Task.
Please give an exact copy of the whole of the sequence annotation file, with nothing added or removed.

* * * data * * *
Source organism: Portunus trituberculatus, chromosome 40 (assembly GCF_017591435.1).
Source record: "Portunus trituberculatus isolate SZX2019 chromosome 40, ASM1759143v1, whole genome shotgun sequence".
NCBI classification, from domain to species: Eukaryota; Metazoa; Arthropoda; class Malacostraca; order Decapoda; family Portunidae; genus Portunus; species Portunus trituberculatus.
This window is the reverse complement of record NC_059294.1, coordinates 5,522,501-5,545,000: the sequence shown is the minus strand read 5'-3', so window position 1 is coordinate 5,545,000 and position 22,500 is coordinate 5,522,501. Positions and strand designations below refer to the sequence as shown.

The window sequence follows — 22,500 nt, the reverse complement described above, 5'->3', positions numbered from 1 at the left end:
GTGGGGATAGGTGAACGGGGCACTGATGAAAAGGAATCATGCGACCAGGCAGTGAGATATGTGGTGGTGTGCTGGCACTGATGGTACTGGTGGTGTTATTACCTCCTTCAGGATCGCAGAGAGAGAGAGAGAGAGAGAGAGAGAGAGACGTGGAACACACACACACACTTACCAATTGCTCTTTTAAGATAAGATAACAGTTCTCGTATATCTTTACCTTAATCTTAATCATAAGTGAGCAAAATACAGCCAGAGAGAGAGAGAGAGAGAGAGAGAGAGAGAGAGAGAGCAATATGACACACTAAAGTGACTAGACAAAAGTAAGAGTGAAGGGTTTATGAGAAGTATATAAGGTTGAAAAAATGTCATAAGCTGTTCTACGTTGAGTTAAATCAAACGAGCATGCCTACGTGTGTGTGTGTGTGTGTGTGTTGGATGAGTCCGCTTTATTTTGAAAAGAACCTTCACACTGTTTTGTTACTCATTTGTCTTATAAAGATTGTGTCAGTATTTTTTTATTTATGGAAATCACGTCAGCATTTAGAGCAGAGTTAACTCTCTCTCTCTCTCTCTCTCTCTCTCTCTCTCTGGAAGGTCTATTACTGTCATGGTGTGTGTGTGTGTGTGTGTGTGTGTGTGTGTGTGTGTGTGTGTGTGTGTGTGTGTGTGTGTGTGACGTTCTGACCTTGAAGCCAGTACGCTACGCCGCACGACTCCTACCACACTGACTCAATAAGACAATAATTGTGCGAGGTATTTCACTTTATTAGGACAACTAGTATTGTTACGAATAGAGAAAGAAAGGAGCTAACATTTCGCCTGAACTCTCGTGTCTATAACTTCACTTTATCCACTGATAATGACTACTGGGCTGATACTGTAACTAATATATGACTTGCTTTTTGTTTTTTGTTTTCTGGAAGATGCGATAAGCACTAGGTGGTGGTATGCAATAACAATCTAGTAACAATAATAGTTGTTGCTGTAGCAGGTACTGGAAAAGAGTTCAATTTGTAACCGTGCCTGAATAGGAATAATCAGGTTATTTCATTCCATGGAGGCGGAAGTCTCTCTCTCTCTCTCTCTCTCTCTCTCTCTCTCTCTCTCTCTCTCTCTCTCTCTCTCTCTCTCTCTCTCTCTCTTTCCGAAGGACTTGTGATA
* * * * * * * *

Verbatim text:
Source organism: Portunus trituberculatus, chromosome 40 (assembly GCF_017591435.1).
Source record: "Portunus trituberculatus isolate SZX2019 chromosome 40, ASM1759143v1, whole genome shotgun sequence".
NCBI classification, from domain to species: Eukaryota; Metazoa; Arthropoda; class Malacostraca; order Decapoda; family Portunidae; genus Portunus; species Portunus trituberculatus.
This window is the reverse complement of record NC_059294.1, coordinates 5,522,501-5,545,000: the sequence shown is the minus strand read 5'-3', so window position 1 is coordinate 5,545,000 and position 22,500 is coordinate 5,522,501. Positions and strand designations below refer to the sequence as shown.

The window sequence follows — 22,500 nt, the reverse complement described above, 5'->3', positions numbered from 1 at the left end:
GTGGGGATAGGTGAACGGGGCACTGATGAAAAGGAATCATGCGACCAGGCAGTGAGATATGTGGTGGTGTGCTGGCACTGATGGTACTGGTGGTGTTATTACCTCCTTCAGGATCGCAGAGAGAGAGAGAGAGAGAGAGAGAGAGAGACGTGGAACACACACACACACTTACCAATTGCTCTTTTAAGATAAGATAACAGTTCTCGTATATCTTTACCTTAATCTTAATCATAAGTGAGCAAAATACAGCCAGAGAGAGAGAGAGAGAGAGAGAGAGAGAGAGAGAGAGCAATATGACACACTAAAGTGACTAGACAAAAGTAAGAGTGAAGGGTTTATGAGAAGTATATAAGGTTGAAAAAATGTCATAAGCTGTTCTACGTTGAGTTAAATCAAACGAGCATGCCTACGTGTGTGTGTGTGTGTGTGTGTTGGATGAGTCCGCTTTATTTTGAAAAGAACCTTCACACTGTTTTGTTACTCATTTGTCTTATAAAGATTGTGTCAGTATTTTTTTATTTATGGAAATCACGTCAGCATTTAGAGCAGAGTTAACTCTCTCTCTCTCTCTCTCTCTCTCTCTCTCTCTGGAAGGTCTATTACTGTCATGGTGTGTGTGTGTGTGTGTGTGTGTGTGTGTGTGTGTGTGTGTGTGTGTGTGTGTGTGTGTGTGTGACGTTCTGACCTTGAAGCCAGTACGCTACGCCGCACGACTCCTACCACACTGACTCAATAAGACAATAATTGTGCGAGGTATTTCACTTTATTAGGACAACTAGTATTGTTACGAATAGAGAAAGAAAGGAGCTAACATTTCGCCTGAACTCTCGTGTCTATAACTTCACTTTATCCACTGATAATGACTACTGGGCTGATACTGTAACTAATATATGACTTGCTTTTTGTTTTTTGTTTTCTGGAAGATGCGATAAGCACTAGGTGGTGGTATGCAATAACAATCTAGTAACAATAATAGTTGTTGCTGTAGCAGGTACTGGAAAAGAGTTCAATTTGTAACCGTGCCTGAATAGGAATAATCAGGTTATTTCATTCCATGGAGGCGGAAGTCTCTCTCTCTCTCTCTCTCTCTCTCTCTCTCTCTCTCTCTCTCTCTCTCTCTCTCTCTCTCTCTCTCTCTCTCTTTCCGAAGGACTTGTGATA